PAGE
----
Editor’s Note: The following review is part of our coverage of the 2015 Boston Underground Film Festival. For more information on the festival visit bostonunderground.org and follow BUFF on Twitter @.
Stigma is a fickle beast. It causes us to shut down, to level assumptions instead of searching for knowledge. When you say BDSM it conjures images of ropes, whips, handcuffs, and pain. No matter what your friend’s mom has to say about how much she enjoyed 50 Shades of Grey, my bet is that it’s not from some deep understanding of BDSM. In fact, it seems like a disservice to members of the BDSM community to reduce them to some element of mutated fan fiction. It fosters a continued ignorance, profiting off of a taboo rather than being a true exploration of what it means. Remedy looks BDSM directly in the face and digs into what this lifestyle is actually like, revealing a fascinating world of inherent eccentricities.
Kira Davies astounds. The fact that this is a film populated by actors occasionally drifts away, largely because of Davies’ portrayal.
First time writer-director Cheyenne Picardo brings a different kind of experience to Remedy. Rather than developing the film on the established societal viewpoint, the former pro-domme puts a world of tacit knowledge on the screen. It isn’t to say that the film is akin to documentary, but Picardo feels no obligation to go into the minute details of what makes up BDSM. Instead she places BDSM as an environment, something that simply surrounds her characters. She focuses on building a world of rich characters and crafts a film that is truly about the human experience, simply in a different setting.
For those expecting grandiose sex scenes or a feature length descent into titillation, you will be sorely disappointed. Picardo strips away any sheen of glamorized sexuality and unflinchingly portrays the experience of working in this industry. Yes there is nudity and many of the sessions have at least an undercurrent of sex, but the film is about so many other things before that. This is a story of self-discovery, of how Remedy finds herself, of what she is capable, and what she actually wants. There is no judgment on the industry itself as good or bad. It is shown as it is, both pros and cons. Like any industry there are broken elements and it is presented to the audience to elicit emotion. You may not want the life of Remedy, but within her story are elements that may surprise you in their familiarity.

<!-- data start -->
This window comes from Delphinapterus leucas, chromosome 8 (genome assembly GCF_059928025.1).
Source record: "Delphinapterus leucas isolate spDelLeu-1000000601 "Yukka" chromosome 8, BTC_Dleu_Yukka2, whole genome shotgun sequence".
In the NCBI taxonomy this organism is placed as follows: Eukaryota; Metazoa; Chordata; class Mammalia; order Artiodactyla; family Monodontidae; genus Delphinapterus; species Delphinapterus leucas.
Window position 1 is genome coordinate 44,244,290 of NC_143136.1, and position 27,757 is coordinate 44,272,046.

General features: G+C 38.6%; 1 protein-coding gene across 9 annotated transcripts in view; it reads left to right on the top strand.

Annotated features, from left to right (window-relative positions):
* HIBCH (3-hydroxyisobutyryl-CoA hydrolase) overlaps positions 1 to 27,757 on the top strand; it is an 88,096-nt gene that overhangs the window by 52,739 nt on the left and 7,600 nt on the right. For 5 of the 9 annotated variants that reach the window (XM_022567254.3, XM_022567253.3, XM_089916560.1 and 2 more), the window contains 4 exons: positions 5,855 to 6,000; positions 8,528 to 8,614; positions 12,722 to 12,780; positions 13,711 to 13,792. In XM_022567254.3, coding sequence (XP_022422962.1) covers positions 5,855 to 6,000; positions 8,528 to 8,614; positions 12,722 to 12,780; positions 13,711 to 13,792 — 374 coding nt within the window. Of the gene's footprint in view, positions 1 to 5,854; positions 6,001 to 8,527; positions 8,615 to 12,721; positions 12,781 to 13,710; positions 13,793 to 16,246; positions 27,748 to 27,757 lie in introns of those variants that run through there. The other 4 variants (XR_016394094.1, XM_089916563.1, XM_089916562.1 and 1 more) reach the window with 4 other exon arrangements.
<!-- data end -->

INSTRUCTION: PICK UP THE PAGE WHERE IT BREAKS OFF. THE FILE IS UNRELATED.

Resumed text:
As the title suggests, this is Remedy’s story, and as such requires a strong performance in that role. Kira Davies astounds. The fact that this is a film populated by actors occasionally drifts away, largely because of Davies’ portrayal. Remedy’s introduction to BDSM is gradual, wading into an ocean of new experiences. The natural apprehension that accompanies the new is as apparent on Davies face as it is the audience’s. None of us are sure entirely where this is headed, but we cannot help but walk deeper, the water rising so gradually that once we have become submerged it is unwittingly. There is a quiet charm in Remedy’s very existence that ingratiates her to us. We care for Remedy. We yearn for her success. We fear for her safety. Without Davies, this would not come so easily.
There is a purpose to every single shot and the film employs a fascinatingly gradual crescendo.
Beautifully accentuating Davies’ performance is Picardo’s direction. The camera moves ever so softly through scenes, unobtrusively bringing the audience within this world. Through an exquisite mixture of close and medium shots, the emotionality is heightened to the point where occasionally you hope to escape. But like Remedy, we are not allowed an easy path away. Picardo bravely insists that we linger until her point has been made, until we fully feel the misgivings of Remedy as readily as the hot breath on her neck. The most difficult scene is an extended domination by Tim Bohn’s businessman. Even in the way he is shot, we are distrustful, and the following minutes are like an eternity of pain, as much emotional as physical. It is uncomfortable and occasionally terrifying. With so few words and little movement, much of the time the camera trained on Remedy’s searching and pained expression alone, the scene delivers such tension. You crave release and are relieved when Picardo finally grants it.
Remedy is certainly not without its faults. Its ending is disappointing and nearly undercuts the strength that we believe Remedy has achieved. However, it is an impressive first feature. Cheyenne Picardo is fearless in her storytelling and has a command of the cinematic medium that many more experienced filmmakers could only hope for. There is a purpose to every single shot and the film employs a fascinatingly gradual crescendo. Her ability to subvert expectations and effectively produce an artistic character exploration that is both respectful and expository of a patently misunderstood culture is equal parts fascinating and exhausting. Remedy is unflinching in its portrayal of discomfort and emotional discovery. It is steadfastly confident in its storytelling and both introduces a fantastic talent in Kira Davies and establishes Cheyenne Picardo as a filmmaker to watch.
Remedy is unflinching in its portrayal of discomfort and emotional discovery. It is steadfastly confident in its storytelling and both introduces a fantastic talent in Kira Davies and establishes Cheyenne Picardo as a filmmaker to watch.